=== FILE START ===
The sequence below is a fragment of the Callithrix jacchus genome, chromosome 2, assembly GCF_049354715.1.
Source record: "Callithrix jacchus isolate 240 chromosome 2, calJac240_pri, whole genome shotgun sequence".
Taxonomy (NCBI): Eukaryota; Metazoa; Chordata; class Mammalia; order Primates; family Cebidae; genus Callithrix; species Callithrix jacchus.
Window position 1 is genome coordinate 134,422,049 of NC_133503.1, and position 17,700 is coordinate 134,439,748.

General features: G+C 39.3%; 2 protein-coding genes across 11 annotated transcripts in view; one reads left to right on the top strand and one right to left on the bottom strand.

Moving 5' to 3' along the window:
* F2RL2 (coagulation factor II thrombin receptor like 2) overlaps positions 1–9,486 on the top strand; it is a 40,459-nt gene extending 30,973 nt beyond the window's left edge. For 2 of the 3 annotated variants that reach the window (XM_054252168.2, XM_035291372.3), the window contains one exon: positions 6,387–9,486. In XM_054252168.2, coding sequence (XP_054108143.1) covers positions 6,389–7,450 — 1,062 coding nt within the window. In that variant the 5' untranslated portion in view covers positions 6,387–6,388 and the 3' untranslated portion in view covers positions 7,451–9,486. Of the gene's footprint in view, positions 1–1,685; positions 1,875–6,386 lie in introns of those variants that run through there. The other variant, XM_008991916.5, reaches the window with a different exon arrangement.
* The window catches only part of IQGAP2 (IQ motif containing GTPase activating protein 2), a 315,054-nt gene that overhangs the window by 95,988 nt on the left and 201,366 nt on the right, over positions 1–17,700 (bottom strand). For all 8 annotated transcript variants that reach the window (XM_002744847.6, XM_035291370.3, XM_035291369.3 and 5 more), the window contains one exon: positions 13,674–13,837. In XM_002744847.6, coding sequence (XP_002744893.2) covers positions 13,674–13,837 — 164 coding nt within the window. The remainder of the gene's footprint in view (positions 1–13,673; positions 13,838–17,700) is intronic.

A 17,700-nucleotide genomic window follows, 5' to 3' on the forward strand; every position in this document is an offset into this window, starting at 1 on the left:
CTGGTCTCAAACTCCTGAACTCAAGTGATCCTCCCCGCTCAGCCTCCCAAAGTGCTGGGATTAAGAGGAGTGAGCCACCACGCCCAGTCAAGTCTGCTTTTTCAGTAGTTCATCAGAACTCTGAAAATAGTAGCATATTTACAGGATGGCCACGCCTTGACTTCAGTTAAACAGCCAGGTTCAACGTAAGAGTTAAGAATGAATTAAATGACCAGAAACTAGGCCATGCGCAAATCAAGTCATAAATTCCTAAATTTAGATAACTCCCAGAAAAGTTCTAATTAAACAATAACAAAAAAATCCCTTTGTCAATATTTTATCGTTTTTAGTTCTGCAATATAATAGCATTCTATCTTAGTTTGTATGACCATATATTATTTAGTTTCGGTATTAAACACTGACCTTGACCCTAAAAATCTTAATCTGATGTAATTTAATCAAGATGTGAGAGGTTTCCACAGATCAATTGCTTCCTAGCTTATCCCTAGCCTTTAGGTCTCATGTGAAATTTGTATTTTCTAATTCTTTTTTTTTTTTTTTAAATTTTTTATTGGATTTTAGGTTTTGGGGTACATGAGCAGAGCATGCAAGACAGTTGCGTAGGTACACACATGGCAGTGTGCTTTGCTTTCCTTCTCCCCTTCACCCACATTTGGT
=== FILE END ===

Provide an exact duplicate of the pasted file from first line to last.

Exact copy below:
The sequence below is a fragment of the Callithrix jacchus genome, chromosome 2, assembly GCF_049354715.1.
Source record: "Callithrix jacchus isolate 240 chromosome 2, calJac240_pri, whole genome shotgun sequence".
Taxonomy (NCBI): Eukaryota; Metazoa; Chordata; class Mammalia; order Primates; family Cebidae; genus Callithrix; species Callithrix jacchus.
Window position 1 is genome coordinate 134,422,049 of NC_133503.1, and position 17,700 is coordinate 134,439,748.

General features: G+C 39.3%; 2 protein-coding genes across 11 annotated transcripts in view; one reads left to right on the top strand and one right to left on the bottom strand.

Moving 5' to 3' along the window:
* F2RL2 (coagulation factor II thrombin receptor like 2) overlaps positions 1–9,486 on the top strand; it is a 40,459-nt gene extending 30,973 nt beyond the window's left edge. For 2 of the 3 annotated variants that reach the window (XM_054252168.2, XM_035291372.3), the window contains one exon: positions 6,387–9,486. In XM_054252168.2, coding sequence (XP_054108143.1) covers positions 6,389–7,450 — 1,062 coding nt within the window. In that variant the 5' untranslated portion in view covers positions 6,387–6,388 and the 3' untranslated portion in view covers positions 7,451–9,486. Of the gene's footprint in view, positions 1–1,685; positions 1,875–6,386 lie in introns of those variants that run through there. The other variant, XM_008991916.5, reaches the window with a different exon arrangement.
* The window catches only part of IQGAP2 (IQ motif containing GTPase activating protein 2), a 315,054-nt gene that overhangs the window by 95,988 nt on the left and 201,366 nt on the right, over positions 1–17,700 (bottom strand). For all 8 annotated transcript variants that reach the window (XM_002744847.6, XM_035291370.3, XM_035291369.3 and 5 more), the window contains one exon: positions 13,674–13,837. In XM_002744847.6, coding sequence (XP_002744893.2) covers positions 13,674–13,837 — 164 coding nt within the window. The remainder of the gene's footprint in view (positions 1–13,673; positions 13,838–17,700) is intronic.

A 17,700-nucleotide genomic window follows, 5' to 3' on the forward strand; every position in this document is an offset into this window, starting at 1 on the left:
CTGGTCTCAAACTCCTGAACTCAAGTGATCCTCCCCGCTCAGCCTCCCAAAGTGCTGGGATTAAGAGGAGTGAGCCACCACGCCCAGTCAAGTCTGCTTTTTCAGTAGTTCATCAGAACTCTGAAAATAGTAGCATATTTACAGGATGGCCACGCCTTGACTTCAGTTAAACAGCCAGGTTCAACGTAAGAGTTAAGAATGAATTAAATGACCAGAAACTAGGCCATGCGCAAATCAAGTCATAAATTCCTAAATTTAGATAACTCCCAGAAAAGTTCTAATTAAACAATAACAAAAAAATCCCTTTGTCAATATTTTATCGTTTTTAGTTCTGCAATATAATAGCATTCTATCTTAGTTTGTATGACCATATATTATTTAGTTTCGGTATTAAACACTGACCTTGACCCTAAAAATCTTAATCTGATGTAATTTAATCAAGATGTGAGAGGTTTCCACAGATCAATTGCTTCCTAGCTTATCCCTAGCCTTTAGGTCTCATGTGAAATTTGTATTTTCTAATTCTTTTTTTTTTTTTTTAAATTTTTTATTGGATTTTAGGTTTTGGGGTACATGAGCAGAGCATGCAAGACAGTTGCGTAGGTACACACATGGCAGTGTGCTTTGCTTTCCTTCTCCCCTTCACCCACATTTGGT